The various coin detecting contacts 52-56 can respectively comprise first strips of metal located near the upstream portion of the coin detecting section. In addition, each of the coin detecting contacts can include a second strip of metal disposed near the downstream end of the coin detecting section, remote from and insulated from the first strip of metal. With such a contact arrangement, each of the coin detecting switches can function as a single-pole, double-throw switch which provides a first electrical pulse when a coin enters the coin detecting section 34, and a second pulse as the coin leaves the detecting section, to provide an indication that a coin of a particular monetary value has passed through the chute. This single-pole, double-throw switch action can also be utilized by appropriate debounce circuitry to prevent erroneous, e.g. duplicate, detection of coins.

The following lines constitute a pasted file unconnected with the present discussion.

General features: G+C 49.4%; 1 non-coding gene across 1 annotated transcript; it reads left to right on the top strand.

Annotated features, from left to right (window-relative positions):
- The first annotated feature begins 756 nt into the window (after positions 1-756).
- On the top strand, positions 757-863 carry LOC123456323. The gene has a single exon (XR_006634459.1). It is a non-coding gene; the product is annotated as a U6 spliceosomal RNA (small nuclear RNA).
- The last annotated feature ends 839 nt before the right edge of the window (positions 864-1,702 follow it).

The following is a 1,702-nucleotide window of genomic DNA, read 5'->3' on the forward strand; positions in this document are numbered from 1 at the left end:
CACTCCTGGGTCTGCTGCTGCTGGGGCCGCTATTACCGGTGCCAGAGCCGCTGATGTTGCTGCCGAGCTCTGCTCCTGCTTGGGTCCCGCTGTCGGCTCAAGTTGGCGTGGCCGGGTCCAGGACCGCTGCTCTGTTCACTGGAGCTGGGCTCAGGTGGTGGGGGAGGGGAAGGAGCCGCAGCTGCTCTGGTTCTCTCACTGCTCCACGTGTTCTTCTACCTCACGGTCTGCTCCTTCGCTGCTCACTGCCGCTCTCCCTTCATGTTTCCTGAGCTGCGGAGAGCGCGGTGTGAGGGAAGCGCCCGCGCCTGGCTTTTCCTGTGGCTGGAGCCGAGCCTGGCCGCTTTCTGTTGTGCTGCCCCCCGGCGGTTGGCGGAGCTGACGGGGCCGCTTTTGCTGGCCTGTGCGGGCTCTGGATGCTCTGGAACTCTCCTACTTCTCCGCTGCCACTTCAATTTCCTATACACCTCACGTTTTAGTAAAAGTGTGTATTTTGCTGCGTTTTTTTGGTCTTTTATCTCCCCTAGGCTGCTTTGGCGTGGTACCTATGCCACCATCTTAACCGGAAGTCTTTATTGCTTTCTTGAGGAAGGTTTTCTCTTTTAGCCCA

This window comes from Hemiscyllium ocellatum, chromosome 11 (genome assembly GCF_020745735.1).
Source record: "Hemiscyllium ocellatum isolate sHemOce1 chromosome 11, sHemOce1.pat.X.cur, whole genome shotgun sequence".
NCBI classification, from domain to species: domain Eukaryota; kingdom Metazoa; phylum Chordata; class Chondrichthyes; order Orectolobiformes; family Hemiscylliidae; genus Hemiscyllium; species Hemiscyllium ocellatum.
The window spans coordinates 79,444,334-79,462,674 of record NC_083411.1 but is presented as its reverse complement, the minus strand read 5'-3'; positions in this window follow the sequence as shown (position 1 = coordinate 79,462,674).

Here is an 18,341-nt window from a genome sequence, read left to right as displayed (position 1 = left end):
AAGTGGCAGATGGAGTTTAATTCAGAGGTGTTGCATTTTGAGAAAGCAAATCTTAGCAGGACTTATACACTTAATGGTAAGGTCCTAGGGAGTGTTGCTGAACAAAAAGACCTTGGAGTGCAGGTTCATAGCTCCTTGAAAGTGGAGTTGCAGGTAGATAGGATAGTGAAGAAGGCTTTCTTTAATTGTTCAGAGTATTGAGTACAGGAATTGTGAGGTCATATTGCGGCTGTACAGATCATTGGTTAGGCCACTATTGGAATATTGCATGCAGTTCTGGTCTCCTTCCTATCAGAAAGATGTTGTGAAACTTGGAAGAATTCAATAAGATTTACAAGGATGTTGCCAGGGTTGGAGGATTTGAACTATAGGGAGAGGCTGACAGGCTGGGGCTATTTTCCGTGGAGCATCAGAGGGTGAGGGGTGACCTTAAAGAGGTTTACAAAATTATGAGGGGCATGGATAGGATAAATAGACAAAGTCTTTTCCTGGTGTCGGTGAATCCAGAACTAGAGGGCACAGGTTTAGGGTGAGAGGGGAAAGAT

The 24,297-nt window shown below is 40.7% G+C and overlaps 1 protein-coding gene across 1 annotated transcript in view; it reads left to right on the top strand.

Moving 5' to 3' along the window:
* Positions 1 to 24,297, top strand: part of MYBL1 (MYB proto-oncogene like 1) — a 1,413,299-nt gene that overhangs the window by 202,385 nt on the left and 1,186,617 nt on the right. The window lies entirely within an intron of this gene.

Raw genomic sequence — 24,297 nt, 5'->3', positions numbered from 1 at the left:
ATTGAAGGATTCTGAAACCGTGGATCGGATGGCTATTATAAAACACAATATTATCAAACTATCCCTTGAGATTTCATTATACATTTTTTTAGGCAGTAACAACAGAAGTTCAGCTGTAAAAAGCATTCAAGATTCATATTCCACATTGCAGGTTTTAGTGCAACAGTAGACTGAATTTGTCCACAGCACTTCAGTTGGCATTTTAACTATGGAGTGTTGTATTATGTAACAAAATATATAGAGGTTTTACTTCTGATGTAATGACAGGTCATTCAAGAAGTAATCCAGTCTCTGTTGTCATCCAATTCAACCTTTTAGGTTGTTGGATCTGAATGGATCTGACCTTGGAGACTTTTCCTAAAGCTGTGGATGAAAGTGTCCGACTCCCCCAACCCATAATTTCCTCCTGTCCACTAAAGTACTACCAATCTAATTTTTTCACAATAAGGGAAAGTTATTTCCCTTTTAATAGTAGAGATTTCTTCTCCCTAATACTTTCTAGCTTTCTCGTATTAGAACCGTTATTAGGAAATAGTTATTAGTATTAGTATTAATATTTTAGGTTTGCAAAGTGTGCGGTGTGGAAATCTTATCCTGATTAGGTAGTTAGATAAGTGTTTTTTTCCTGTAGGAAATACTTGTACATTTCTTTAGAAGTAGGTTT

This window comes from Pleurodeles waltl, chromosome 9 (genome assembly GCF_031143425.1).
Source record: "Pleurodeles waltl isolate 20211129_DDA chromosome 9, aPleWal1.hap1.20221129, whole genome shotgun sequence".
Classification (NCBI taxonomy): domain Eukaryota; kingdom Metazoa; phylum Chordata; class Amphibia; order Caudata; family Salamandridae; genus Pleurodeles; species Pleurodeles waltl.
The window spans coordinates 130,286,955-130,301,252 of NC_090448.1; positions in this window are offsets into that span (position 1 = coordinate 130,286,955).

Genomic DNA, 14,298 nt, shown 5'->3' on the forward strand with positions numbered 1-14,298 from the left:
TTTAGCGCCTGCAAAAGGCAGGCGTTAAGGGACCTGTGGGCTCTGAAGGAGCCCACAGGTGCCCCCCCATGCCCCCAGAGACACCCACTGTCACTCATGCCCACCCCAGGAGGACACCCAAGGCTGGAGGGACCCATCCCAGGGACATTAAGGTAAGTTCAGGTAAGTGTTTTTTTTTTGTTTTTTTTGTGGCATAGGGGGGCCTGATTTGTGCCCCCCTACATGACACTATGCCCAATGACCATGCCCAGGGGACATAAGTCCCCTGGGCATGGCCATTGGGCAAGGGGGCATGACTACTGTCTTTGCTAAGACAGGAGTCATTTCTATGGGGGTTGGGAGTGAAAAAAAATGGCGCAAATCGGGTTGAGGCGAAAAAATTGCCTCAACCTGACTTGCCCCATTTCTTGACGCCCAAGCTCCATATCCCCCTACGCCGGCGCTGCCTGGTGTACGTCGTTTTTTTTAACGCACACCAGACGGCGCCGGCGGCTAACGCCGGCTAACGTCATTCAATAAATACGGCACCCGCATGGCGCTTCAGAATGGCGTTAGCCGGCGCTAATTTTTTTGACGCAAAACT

Referring to FIGS. 6-8, which are views of the latch mechanism from the left side, and FIGS. 9-15 which together comprise an exploded view of the components of the latch assembly, further details of the latch mechanism, and its operation, will be described. When the total monetary value of deposited coins passing through the coin chute 30 equals or exceeds the price of the product to be vended, appropriate circuitry responsive to the coin detecting switches generates an electrical signal to energize an electromagnet 70. An actuator bar 72 is mounted to pivot about an axis defined by a pin 74, or the like, and includes a plate 76 mounted at one end thereof adjacent to the electromagnet 70. A spring 78 normally urges the actuator bar 72 to a position in which the plate 76 is spaced from the electromagnet.